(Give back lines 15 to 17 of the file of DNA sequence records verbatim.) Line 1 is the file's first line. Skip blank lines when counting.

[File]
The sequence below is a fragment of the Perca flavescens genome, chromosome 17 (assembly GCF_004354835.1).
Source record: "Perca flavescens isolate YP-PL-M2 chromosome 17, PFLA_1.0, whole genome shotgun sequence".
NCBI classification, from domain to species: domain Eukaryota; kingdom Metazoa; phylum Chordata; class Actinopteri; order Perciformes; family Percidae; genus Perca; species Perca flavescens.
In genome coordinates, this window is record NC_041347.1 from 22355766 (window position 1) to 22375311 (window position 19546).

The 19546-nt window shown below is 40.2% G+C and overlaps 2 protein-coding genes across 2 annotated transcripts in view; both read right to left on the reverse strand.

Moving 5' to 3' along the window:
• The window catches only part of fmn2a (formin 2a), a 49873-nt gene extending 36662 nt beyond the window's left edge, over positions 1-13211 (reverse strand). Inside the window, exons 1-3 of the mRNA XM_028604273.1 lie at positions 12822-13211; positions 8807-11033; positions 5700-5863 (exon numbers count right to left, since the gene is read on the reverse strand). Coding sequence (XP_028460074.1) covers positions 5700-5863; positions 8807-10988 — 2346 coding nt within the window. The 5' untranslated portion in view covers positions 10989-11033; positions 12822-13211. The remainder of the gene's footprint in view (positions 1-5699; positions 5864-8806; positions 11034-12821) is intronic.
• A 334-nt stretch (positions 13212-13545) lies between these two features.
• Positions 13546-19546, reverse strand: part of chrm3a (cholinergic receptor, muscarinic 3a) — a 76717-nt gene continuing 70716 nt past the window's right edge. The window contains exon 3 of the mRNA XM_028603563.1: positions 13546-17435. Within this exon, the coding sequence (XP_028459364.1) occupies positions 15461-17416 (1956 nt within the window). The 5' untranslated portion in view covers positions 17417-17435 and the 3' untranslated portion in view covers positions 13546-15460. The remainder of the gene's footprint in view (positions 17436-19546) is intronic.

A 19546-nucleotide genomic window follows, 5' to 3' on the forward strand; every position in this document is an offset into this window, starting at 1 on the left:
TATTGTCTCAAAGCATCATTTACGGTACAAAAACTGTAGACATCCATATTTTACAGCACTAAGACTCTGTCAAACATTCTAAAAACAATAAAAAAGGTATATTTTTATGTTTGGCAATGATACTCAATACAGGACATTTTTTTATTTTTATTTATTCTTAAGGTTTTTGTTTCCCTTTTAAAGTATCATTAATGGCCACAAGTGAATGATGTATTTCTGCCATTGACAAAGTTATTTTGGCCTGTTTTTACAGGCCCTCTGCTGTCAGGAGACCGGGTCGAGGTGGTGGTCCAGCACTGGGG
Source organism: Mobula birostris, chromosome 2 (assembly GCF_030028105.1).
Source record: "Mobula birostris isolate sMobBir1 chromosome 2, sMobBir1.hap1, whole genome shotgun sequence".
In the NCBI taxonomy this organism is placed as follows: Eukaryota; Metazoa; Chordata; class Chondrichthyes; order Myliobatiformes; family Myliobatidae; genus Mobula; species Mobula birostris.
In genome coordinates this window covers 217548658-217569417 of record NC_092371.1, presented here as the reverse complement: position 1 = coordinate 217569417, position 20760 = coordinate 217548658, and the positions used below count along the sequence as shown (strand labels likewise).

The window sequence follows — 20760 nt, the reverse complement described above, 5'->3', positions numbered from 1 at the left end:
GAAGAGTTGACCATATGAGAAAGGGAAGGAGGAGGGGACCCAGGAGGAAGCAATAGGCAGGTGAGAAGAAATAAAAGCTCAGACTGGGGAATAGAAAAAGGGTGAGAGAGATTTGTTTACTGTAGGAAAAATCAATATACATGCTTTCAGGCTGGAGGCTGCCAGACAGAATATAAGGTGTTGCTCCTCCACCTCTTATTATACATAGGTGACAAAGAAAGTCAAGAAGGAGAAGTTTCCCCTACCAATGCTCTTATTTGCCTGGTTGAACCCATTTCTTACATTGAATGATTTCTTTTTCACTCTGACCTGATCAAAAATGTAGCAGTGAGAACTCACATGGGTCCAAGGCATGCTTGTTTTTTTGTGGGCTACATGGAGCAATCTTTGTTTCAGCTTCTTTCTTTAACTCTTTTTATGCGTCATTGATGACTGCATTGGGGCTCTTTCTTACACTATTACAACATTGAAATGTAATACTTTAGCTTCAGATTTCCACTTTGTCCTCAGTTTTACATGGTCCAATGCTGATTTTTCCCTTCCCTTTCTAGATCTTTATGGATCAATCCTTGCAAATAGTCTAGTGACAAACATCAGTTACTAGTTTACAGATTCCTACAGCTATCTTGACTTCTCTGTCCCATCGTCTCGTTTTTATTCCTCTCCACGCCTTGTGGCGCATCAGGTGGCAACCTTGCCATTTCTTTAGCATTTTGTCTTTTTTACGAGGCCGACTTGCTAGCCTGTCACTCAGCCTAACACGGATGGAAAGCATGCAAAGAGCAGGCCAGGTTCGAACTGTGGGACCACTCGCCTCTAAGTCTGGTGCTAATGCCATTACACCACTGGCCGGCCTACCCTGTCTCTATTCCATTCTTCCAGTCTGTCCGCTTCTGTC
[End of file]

In genome coordinates this window covers 217548658-217569417 of record NC_092371.1, presented here as the reverse complement: position 1 = coordinate 217569417, position 20760 = coordinate 217548658, and the positions used below count along the sequence as shown (strand labels likewise).

The window sequence follows — 20760 nt, the reverse complement described above, 5'->3', positions numbered from 1 at the left end:
GAAGAGTTGACCATATGAGAAAGGGAAGGAGGAGGGGACCCAGGAGGAAGCAATAGGCAGGTGAGAAGAAATAAAAGCTCAGACTGGGGAATAGAAAAAGGGTGAGAGAGATTTGTTTACTGTAGGAAAAATCAATATACATGCTTTCAGGCTGGAGGCTGCCAGACAGAATATAAGGTGTTGCTCCTCCACCTCTTATTATACATAGGTGACAAAGAAAGTCAAGAAGGAGAAGTTTCCCCTACCAATGCTCTTATTTGCCTGGTTGAACCCATTTCTTACATTGAATGATTTCTTTTTCACTCTGACCTGATCAAAAATGTAGCAGTGAGAACTCACATGGGTCCAAGGCATGCTTGTTTTTTTGTGGGCTACATGGAGCAATCTTTGTTTCAGCTTCTTTCTTTAACTCTTTTTATGCGTCATTGATGACTGCATTGGGGCTCTTTCTTACACTATTACAACATTGAAATGTAATACTTTAGCTTCAGATTTCCACTTTGTCCTCAGTTTTACATGGTCCAATGCTGATTTTTCCCTTCCCTTTCTAGATCTTTATGGATCAATCCTTGCAAATAGTCTAGTGACAAACATCAGTTACTAGTTTACAGATTCCTACAGCTATCTTGACTTCTCTGTCCCATCGTCTCGTTTTTATTCCTCTCCACGCCTTGTGGCGCATCAGGTGGCAACCTTGCCATTTCTTTAGCATTTTGTCTTTTTTACGAGGCCGACTTGCTAGCCTGTCACTCAGCCTAACACGGATGGAAAGCATGCAAAGAGCAGGCCAGGTTCGAACTGTGGGACCACTCGCCTCTAAGTCTGGTGCTAATGCCATTACACCACTGGCCGGCCTACCCTGTCTCTATTCCATTCTTCCAGTCTGTCCGCTTCTGTC